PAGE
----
The invention of land-line telephones dates back to the late 1800’s. The patent for the telephone was credited to Alexander Graham Bell, on March 10th, 1876. However, his invention would not have been possible without the 1831 reserach of Michael Faraday, who discovered that vibrations in metal could be converted into electrical impulses. In 1861, Johnann Philip Reis was able to succesfully construct a device which could convert sound into electricity, then back into sound. However, it was Alexander Graham Bell who is today recognized by most experts as being the father of the telephone.
Over a century later, it could be argued that the technology of the land-line telephone may be on its way to extinction. In fact, over 20% (roughly 20 million) of homes today communicate only with cellular phones, without having a land-line telephone installed. When it comes to home security, this can often present a problem, since many monitored home security systems rely on having a constant telephone connection in order to report an emergency. If you’re one of the households without a landline telephone (or simply want a system that doesn’t rely on a phone line) you may want to look in to investing in a Wireless Burglar Alarm.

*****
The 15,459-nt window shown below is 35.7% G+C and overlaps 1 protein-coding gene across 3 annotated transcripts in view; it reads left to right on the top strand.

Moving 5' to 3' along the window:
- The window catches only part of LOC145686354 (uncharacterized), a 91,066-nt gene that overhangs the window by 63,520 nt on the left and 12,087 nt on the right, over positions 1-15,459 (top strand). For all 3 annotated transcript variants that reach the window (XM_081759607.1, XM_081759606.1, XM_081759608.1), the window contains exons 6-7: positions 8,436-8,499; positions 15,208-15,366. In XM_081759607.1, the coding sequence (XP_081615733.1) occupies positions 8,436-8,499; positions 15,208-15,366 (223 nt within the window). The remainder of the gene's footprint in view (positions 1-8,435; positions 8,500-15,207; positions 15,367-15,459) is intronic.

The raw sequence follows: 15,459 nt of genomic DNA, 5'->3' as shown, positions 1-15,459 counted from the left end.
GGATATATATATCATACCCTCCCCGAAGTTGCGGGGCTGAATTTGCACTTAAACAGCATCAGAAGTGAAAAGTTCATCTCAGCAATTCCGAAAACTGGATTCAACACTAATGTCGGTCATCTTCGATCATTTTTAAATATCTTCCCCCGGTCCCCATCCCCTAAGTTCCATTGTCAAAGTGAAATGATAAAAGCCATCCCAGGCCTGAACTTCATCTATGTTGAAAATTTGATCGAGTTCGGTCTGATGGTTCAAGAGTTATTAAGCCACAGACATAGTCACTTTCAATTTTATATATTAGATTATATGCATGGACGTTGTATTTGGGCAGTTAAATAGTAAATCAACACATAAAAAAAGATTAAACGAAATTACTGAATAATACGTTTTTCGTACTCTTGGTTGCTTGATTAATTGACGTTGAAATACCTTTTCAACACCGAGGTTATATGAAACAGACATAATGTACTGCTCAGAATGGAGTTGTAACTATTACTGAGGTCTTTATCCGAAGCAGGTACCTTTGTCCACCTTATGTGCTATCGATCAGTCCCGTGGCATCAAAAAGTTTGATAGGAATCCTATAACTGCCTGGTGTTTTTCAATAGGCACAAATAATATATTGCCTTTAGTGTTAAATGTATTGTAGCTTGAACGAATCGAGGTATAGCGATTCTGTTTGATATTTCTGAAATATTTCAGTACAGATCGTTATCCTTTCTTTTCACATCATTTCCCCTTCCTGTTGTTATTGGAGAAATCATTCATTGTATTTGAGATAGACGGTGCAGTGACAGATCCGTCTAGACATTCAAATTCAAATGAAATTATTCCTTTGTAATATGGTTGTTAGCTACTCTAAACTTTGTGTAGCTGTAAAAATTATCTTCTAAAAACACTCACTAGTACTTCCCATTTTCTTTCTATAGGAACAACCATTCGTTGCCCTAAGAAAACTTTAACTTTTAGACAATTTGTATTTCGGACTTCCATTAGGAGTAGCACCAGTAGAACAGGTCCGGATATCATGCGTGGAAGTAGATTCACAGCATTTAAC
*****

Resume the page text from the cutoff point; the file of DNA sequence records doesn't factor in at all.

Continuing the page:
Practicality of Wireless Burglar Alarms
Since a wireless burglar alarm doesn’t need to be constantly connected to a phone line, it can be used even in some emergency situations. Some burglars may cut the landline before entering a home, assuming that this will also disable the security system. If the phone lines in your area are damaged, it can prevent your monitored security system from reporting an emergency. A wireless burglar alarm provides both a practical and useful solution to these problems.
How It Works
Cellular monitoring works a bit differently from traditional security monitoring. The security system usually comes with a digitial cellular transceiver, which is installed directly into the system’s control panel. To activate the service, you usually need to establish a service contract, which will cost you extra each month. The terms of this contract depend on the company from which you receive the cellular service.
When the system detects an intrusion, one of two things may happen:
- If the system is designed to work as a backup to an existing landline phone, it will first check for a landline dial tone. If no dial tone is present, the system will use a wireless cellular signal to reach the monitoring station.
- If the system is designed to work as a replacement for a landline monitored security system, it will immediately use the cellular line to broadcast an elert to the monitoring station.
A security system that uses wireless monitoring technology can usually be integrated with most of the same sensors as landline security systems. This includes:
- Carbon Monoxide Sensors
- Smoke Detectors
- Glass Break Sensors
- Motion Detectors
- Video Surveillance